Just outside Coihaique where we finally join the Carretera Austral is a national park which we decide to hike around. Unfortunately the road up to the park is atrocious and although only less than 2km, it takes us an hour to cycle/push/swear uphill.
The walk is nice enough though and we finally get a chance to chat to each other. Silly as it is, normally it’s impossible to chat whilst dodging traffic on the bikes, and we are generally too busy doing something to speak to each other. There are just not enough hours in the day to do everything we want to do. Alex is supposed to be doing some deep thinking about life plans…hmmm, you ask him what the result is.
A few hours later we emerge to find a queue of workers for the park standing by our bikes – we’d managed to park them right next to where they stamp their time cards out, and wait for the bus. It’s the first time that we have had so much attention in Chile – mostly people just ignore our bikes and carry on as if it is an everyday sight but today they looked and I feel a bit embarrassed. We quickly run out of there and back down to the campsite where a hot shower awaits. This is three hot showers in three days – we are getting spoilt and soft!! But I have to say that before this trip I have never learnt to appreciate a hot shower…how wrong I was!
We shop at a big supermarket and are delighted to find Nutella – somehow the Chilean chocolates do not taste as good as the ones back home (and we have tasted a few!), but we can rely on Nutella. We buy two heavy jars (and many other bad things) and hightail it out of there.
The road is fairly reasonable but we have found our nemesis.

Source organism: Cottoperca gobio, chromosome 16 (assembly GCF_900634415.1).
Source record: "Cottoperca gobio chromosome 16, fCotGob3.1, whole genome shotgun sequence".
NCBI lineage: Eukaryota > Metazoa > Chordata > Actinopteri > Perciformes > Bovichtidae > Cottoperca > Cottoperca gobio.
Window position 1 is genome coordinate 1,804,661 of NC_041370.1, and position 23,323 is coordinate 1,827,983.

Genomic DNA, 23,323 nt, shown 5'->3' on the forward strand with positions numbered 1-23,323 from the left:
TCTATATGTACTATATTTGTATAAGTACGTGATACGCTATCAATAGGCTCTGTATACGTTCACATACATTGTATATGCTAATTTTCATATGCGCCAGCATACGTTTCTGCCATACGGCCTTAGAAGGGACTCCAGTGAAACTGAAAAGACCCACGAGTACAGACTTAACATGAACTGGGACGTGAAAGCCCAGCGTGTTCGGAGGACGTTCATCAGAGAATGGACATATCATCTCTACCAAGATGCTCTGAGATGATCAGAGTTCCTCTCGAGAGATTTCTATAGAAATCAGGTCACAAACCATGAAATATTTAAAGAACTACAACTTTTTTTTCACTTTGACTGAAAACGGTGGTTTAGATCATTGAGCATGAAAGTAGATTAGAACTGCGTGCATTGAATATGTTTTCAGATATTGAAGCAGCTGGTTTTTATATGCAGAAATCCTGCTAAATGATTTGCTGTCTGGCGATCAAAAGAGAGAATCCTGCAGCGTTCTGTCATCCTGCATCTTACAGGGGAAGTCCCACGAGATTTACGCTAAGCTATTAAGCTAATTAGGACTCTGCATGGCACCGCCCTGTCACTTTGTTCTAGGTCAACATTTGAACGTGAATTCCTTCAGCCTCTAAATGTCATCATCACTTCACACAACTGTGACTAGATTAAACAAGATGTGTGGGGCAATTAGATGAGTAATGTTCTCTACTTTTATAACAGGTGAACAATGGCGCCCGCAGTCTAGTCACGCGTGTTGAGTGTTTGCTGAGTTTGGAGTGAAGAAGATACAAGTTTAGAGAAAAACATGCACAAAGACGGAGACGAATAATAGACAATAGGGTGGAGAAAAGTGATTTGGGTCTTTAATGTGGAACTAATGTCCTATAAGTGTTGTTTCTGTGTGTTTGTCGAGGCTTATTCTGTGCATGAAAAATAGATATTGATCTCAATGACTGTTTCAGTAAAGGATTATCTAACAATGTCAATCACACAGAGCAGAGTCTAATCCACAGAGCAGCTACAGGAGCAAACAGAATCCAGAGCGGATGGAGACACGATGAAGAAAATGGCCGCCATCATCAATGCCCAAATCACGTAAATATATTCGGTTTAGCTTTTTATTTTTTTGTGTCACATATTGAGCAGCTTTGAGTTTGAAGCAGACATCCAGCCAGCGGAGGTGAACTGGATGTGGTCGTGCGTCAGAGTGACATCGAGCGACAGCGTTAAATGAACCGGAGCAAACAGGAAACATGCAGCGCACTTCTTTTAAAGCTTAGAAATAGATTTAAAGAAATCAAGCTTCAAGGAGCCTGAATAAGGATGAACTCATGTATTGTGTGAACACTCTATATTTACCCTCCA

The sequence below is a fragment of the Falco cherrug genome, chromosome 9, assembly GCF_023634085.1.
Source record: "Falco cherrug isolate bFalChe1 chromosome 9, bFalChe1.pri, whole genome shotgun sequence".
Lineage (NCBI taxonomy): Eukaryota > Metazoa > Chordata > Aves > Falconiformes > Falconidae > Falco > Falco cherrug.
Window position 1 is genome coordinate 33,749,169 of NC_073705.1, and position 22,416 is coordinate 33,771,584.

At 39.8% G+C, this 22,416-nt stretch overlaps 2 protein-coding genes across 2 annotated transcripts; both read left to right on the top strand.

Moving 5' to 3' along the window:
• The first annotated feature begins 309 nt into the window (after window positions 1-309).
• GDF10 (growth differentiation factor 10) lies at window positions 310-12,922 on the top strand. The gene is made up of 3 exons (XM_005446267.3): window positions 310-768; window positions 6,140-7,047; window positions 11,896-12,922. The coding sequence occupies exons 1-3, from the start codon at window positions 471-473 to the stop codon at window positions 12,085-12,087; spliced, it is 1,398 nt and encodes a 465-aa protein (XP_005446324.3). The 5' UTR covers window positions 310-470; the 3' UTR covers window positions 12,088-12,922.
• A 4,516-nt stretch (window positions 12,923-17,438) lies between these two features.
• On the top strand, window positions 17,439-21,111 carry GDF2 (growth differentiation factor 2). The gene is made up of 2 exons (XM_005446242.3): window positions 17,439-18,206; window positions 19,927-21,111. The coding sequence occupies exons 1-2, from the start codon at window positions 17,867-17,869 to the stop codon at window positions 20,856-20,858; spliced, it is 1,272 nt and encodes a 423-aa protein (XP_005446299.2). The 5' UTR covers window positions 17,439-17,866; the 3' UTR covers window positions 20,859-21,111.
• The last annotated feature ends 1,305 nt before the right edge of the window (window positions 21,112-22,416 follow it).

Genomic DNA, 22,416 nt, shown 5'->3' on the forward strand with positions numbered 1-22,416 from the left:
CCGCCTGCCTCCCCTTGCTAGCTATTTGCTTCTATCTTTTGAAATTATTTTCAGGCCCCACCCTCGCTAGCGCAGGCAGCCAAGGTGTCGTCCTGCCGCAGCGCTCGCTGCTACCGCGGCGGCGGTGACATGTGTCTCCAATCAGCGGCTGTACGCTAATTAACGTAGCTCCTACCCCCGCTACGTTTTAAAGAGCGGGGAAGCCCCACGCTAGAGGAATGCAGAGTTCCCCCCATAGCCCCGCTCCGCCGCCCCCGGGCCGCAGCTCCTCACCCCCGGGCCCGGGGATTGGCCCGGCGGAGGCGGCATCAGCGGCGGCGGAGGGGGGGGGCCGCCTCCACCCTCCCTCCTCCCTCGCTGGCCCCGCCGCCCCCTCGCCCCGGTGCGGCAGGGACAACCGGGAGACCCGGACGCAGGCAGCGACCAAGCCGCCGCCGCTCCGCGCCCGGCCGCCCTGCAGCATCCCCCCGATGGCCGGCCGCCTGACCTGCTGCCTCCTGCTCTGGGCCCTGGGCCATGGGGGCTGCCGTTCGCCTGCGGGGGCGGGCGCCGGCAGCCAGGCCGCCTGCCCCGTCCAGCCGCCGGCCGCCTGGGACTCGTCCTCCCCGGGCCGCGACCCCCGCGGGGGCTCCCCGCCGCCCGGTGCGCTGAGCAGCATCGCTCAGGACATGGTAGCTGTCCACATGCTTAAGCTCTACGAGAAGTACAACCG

Flies!!! Huge great ugly horseflies as big as my thumbnail, attacking us from all directions. They are a complete menace and whilst swatting at them I manage to swat off my glasses! Luckily Alex stops before running them over and hands them back to me – delivering a lecture at the same time about how I should be more careful! These flies though, amazing skill - They circle the bikes as we ride – how do they do that?! We cannot escape them uphill, we’re going too slowly. I manage to chase one of them downhill at about 20km/hr to no avail. They are flying too fast for me to catch up. ARGH!!!
We thankfully arrive at the next stop – Reserve Nacional Cerro Castillo and go on to the campsite, where we find no less than seven cyclists already set up camp, gathering around a roaring campfire. I guess everyone else set out from Coihaique about 3 hours before we did! We’re back to the bad old days of getting up at 9am and leaving sometimes after noon. I am slightly ashamed and quickly set about looking efficient and busy (I'm good at that!). We are told there is only a cold shower, which we braved - as we were utterly drenched by our own sweat today - it was 32 degrees, as we were later told, and particularly unpleasant. With our usual speedy efficiency, we are the last to go to bed, and get up. In fact, the campsite is nearly empty. Oh well. Lucky we will never face them again - they'll all be days ahead of us!